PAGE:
"New York Passenger Arrival Lists (Ellis Island), 1892-1924," database, FamilySearch (https://familysearch.org/ark:/61903/1:1:J6ZZ-MZR : 6 December 2014), Wilbert Carbin, 01 Oct 1920; citing departure port Barbados, British West Indies, arrival port New York, ship name Katahdin, NARA microfilm publication T715 and M237 (Washington D.C.: National Archives and Records Administration, n.d.).
  • Bernard Carbin, aged 24, originally from Iydavench, Ireland, who arrived in New York in 1920 aboard the ship "Adriatic" from Southampton, England [5]CITATION[CLOSE]
    "New York Passenger Arrival Lists (Ellis Island), 1892-1924," database, FamilySearch (https://familysearch.org/ark:/61903/1:1:J6HW-NQ3 : 6 December 2014), Bernard Carbin, 10 Sep 1920; citing departure port Southampton, arrival port New York, ship name Adriatic, NARA microfilm publication T715 and M237 (Washington D.C.: National Archives and Records Administration, n.d.).
  • Ethel Carbin, aged 30, originally from St. Just, England, who arrived in New York in 1920 aboard the ship "Aquitania" from Southampton, England [6]CITATION[CLOSE]
    "New York Passenger Arrival Lists (Ellis Island), 1892-1924," database, FamilySearch (https://familysearch.org/ark:/61903/1:1:J66C-7M8 : 6 December 2014), Ethel Carbin, 30 Oct 1920; citing departure port Southampton, arrival port New York, ship name Aquitania, NARA microfilm publication T715 and M237 (Washington D.C.: National Archives and Records Administration, n.d.).
  • Elizabeth Carbin, aged 43, originally from Skreen, Ireland, who arrived in New York in 1921 aboard the ship "Cameronia" from Liverpool, England [7]CITATION[CLOSE]
    "New York Passenger Arrival Lists (Ellis Island), 1892-1924," database, FamilySearch (https://familysearch.org/ark:/61903/1:1:J6JY-9JF : 6 December 2014), Elizabeth Carbin, 21 May 1921; citing departure port Liverpool, arrival port New York, ship name Cameronia, NARA microfilm publication T715 and M237 (Washington D.C.: National Archives and Records Administration, n.d.).

The Carbin Motto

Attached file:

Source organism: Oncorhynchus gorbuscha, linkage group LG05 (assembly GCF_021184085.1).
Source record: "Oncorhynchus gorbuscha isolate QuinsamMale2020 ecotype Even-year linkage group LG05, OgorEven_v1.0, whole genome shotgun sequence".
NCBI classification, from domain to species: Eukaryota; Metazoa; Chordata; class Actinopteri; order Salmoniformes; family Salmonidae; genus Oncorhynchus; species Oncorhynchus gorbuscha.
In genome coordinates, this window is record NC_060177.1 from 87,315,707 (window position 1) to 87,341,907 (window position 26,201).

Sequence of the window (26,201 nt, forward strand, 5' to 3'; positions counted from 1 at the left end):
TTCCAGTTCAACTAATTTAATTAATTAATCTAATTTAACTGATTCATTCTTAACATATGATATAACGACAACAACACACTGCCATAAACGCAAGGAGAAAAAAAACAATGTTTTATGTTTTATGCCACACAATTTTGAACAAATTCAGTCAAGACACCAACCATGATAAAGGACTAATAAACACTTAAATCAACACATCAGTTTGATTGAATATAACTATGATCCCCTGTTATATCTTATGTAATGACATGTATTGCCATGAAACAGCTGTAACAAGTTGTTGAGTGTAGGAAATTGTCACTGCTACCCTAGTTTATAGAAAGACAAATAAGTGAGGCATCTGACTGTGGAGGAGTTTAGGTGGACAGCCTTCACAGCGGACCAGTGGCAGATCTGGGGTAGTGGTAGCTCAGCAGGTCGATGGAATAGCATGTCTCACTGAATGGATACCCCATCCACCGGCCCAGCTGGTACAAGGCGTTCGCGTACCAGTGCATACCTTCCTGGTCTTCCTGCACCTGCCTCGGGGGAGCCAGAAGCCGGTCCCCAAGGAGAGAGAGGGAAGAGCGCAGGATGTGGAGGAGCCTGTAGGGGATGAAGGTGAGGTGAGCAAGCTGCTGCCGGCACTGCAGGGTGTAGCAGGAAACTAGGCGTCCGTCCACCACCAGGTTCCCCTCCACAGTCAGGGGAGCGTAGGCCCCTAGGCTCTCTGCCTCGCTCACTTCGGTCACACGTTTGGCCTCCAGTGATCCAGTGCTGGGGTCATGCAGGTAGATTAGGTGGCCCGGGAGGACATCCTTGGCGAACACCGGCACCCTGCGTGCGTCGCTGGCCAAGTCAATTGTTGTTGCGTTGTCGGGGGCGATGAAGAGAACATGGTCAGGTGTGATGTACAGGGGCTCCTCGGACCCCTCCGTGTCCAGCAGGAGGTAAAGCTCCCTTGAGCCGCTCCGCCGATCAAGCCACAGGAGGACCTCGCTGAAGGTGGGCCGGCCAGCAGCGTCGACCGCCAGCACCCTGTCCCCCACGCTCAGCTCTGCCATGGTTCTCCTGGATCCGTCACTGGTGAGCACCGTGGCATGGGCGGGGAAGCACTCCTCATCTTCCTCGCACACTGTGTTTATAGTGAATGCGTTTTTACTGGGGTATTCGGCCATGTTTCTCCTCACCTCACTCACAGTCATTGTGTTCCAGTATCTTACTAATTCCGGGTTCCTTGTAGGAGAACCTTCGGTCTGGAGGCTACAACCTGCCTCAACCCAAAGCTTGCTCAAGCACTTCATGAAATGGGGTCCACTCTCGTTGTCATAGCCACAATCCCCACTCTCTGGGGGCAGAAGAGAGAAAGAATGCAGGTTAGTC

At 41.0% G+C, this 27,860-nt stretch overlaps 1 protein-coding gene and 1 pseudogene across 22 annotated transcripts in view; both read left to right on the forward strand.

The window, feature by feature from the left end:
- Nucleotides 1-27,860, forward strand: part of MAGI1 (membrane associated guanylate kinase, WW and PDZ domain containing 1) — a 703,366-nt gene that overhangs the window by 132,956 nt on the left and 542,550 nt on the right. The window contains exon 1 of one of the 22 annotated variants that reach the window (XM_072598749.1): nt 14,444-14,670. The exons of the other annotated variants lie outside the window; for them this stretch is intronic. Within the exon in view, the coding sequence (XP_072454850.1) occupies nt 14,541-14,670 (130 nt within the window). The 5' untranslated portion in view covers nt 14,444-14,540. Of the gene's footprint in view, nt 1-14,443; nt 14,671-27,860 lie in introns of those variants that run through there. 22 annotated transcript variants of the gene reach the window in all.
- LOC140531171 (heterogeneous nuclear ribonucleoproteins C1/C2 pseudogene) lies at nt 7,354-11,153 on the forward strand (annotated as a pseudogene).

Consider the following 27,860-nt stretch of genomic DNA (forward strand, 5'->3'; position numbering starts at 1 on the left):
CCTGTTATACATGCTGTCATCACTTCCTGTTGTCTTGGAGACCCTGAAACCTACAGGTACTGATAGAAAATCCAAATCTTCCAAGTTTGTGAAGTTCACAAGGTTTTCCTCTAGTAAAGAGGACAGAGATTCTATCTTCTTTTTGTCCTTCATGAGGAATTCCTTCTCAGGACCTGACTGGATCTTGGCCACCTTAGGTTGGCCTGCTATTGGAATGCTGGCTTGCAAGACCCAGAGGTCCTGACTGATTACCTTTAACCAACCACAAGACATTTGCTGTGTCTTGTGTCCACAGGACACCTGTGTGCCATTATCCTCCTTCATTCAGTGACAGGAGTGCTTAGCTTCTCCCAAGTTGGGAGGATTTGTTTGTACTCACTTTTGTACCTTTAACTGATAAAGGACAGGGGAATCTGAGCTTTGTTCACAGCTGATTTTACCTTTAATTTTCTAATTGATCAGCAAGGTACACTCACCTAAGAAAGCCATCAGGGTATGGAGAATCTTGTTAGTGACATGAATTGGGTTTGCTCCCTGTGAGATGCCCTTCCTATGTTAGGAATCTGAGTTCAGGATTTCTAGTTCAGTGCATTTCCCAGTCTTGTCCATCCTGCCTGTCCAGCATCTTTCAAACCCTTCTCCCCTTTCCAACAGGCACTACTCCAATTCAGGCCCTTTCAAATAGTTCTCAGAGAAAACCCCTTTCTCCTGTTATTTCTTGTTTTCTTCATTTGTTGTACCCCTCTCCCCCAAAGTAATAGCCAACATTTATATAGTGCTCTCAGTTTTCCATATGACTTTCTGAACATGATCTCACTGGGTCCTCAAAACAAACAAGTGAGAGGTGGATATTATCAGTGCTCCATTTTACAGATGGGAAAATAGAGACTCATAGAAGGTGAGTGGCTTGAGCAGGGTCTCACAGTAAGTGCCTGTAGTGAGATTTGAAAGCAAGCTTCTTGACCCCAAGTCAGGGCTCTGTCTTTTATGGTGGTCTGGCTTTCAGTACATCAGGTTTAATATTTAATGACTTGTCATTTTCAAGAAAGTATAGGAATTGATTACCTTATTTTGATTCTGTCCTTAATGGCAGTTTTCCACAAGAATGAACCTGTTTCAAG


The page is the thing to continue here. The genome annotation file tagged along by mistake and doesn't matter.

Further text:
The motto was originally a war cry or slogan. Mottoes first began to be shown with arms in the 14th and 15th centuries, but were not in general use until the 17th century. Thus the oldest coats of arms generally do not include a motto. Mottoes seldom form part of the grant of arms: Under most heraldic authorities, a motto is an optional component of the coat of arms, and can be added to or changed at will; many families have chosen not to display a motto.

Motto: Deus pascit corvos
Motto Translation: God feeds the ravens.


Carbin Family Crest Products



See Also



Citations


  1. ^ Black, George F., The Surnames of Scotland Their Origin, Meaning and History. New York: New York Public Library, 1946. Print. (ISBN 0-87104-172-3)
  2. ^ Lowe, Mark Anthony, Patronymica Britannica, A Dictionary of Family Names of the United Kingdom. London: John Russel Smith, 1860. Print.
  3. ^ The Norman People and Their Existing Descendants in the British Dominions and the United States Of America. Baltimore: Genealogical Publishing, 1975. Print. (ISBN 0-8063-0636-X)
  4. ^ "New York Passenger Arrival Lists (Ellis Island), 1892-1924," database, FamilySearch (https://familysearch.org/ark:/61903/1:1:J6ZZ-MZR : 6 December 2014), Wilbert Carbin, 01 Oct 1920; citing departure port Barbados, British West Indies, arrival port New York, ship name Katahdin, NARA microfilm publication T715 and M237 (Washington D.C.: National Archives and Records Administration, n.d.).
  5. ^ "New York Passenger Arrival Lists (Ellis Island), 1892-1924," database, FamilySearch (https://familysearch.org/ark:/61903/1:1:J6HW-NQ3 : 6 December 2014), Bernard Carbin, 10 Sep 1920; citing departure port Southampton, arrival port New York, ship name Adriatic, NARA microfilm publication T715 and M237 (Washington D.C.: National Archives and Records Administration, n.d.).
  6. ^ "New York Passenger Arrival Lists (Ellis Island), 1892-1924," database, FamilySearch (https://familysearch.org/ark:/61903/1:1:J66C-7M8 : 6 December 2014), Ethel Carbin, 30 Oct 1920; citing departure port Southampton, arrival port New York, ship name Aquitania, NARA microfilm publication T715 and M237 (Washington D.C.: National Archives and Records Administration, n.d.).
  7. ^ "New York Passenger Arrival Lists (Ellis Island), 1892-1924," database, FamilySearch (https://familysearch.org/ark:/61903/1:1:J6JY-9JF : 6 December 2014), Elizabeth Carbin, 21 May 1921; citing departure port Liverpool, arrival port New York, ship name Cameronia, NARA microfilm publication T715 and M237 (Washington D.C.: National Archives and Records Administration, n.d.).